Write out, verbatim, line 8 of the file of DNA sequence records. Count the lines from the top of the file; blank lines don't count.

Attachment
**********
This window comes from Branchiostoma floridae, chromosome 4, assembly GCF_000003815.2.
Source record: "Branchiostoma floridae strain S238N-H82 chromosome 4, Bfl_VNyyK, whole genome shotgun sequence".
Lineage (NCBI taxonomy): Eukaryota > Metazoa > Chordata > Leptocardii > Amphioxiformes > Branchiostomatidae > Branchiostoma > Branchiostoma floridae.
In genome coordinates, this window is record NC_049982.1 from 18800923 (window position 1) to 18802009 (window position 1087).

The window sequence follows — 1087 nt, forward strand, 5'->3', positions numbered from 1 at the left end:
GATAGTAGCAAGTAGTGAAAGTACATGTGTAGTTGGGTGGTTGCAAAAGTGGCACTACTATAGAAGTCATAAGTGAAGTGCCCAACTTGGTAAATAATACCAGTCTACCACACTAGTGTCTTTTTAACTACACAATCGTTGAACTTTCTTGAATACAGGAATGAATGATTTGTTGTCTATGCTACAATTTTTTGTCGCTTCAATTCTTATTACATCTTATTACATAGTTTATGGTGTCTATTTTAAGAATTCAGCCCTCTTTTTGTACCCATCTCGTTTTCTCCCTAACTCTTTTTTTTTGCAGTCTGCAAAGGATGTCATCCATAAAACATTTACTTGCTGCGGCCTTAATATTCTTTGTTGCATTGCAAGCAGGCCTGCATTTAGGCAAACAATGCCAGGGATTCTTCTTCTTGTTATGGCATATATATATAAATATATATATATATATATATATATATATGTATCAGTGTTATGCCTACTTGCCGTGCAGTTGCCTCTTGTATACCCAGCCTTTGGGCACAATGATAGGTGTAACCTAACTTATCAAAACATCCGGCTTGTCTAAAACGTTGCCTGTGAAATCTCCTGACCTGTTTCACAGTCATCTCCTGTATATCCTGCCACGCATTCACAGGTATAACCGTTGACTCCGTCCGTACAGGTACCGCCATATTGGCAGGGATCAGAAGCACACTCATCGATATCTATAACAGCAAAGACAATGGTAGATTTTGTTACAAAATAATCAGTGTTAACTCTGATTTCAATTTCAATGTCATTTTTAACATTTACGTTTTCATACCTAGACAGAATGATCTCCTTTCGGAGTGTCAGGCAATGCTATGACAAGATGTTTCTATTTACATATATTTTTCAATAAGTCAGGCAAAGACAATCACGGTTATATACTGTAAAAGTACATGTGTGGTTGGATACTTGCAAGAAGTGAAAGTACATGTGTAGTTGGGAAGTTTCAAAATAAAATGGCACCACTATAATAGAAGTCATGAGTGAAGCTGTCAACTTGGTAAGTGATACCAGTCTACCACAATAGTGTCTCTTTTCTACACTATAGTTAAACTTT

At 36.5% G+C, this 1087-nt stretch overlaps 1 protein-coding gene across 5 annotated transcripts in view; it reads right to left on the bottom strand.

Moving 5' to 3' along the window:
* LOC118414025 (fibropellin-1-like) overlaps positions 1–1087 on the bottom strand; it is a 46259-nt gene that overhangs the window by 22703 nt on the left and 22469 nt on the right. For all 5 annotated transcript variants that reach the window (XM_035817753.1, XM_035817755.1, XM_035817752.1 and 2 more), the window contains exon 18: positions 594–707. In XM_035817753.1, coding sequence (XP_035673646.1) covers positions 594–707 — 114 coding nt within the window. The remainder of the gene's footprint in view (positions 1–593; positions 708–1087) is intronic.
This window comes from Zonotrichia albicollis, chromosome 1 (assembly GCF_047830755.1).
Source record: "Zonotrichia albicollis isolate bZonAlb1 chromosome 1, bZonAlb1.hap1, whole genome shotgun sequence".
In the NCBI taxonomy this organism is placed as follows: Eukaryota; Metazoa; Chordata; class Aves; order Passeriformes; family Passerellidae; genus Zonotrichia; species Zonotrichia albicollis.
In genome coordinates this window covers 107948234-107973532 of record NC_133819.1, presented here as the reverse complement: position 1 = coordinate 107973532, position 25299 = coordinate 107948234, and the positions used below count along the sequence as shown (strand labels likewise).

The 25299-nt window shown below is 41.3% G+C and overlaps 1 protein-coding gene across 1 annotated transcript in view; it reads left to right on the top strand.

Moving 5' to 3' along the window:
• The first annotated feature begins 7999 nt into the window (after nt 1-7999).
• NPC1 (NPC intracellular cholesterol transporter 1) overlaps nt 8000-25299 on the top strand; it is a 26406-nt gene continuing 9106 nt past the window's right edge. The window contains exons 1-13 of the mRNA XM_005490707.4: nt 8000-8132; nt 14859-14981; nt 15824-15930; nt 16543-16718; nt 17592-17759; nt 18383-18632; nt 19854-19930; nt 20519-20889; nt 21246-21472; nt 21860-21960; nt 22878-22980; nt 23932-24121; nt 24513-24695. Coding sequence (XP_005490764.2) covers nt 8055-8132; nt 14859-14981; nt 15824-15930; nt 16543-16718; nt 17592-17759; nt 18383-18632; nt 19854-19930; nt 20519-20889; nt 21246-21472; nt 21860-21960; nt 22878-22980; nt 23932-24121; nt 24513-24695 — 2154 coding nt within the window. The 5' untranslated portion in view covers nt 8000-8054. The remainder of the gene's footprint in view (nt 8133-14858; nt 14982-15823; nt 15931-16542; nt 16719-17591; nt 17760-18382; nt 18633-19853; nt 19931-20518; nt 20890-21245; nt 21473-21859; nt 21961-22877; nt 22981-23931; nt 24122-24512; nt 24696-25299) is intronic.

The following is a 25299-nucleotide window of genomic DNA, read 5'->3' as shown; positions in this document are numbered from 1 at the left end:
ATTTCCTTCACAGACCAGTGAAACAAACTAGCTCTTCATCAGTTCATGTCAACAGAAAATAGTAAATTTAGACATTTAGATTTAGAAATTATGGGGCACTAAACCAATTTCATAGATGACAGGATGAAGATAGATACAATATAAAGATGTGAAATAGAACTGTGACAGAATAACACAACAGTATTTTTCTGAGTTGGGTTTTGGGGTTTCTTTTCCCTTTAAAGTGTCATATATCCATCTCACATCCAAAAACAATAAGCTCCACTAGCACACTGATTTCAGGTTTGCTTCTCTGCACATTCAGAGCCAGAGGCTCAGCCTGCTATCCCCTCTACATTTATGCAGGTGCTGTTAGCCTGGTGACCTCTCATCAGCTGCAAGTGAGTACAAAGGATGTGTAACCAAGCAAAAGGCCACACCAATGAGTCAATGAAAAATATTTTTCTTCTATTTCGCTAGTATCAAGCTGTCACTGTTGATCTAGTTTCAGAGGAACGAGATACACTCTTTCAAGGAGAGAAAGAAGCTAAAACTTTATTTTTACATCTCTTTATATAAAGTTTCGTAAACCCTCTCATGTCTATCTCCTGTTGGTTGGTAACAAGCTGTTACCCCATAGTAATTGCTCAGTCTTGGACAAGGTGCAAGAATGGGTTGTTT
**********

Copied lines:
Moving 5' to 3' along the window: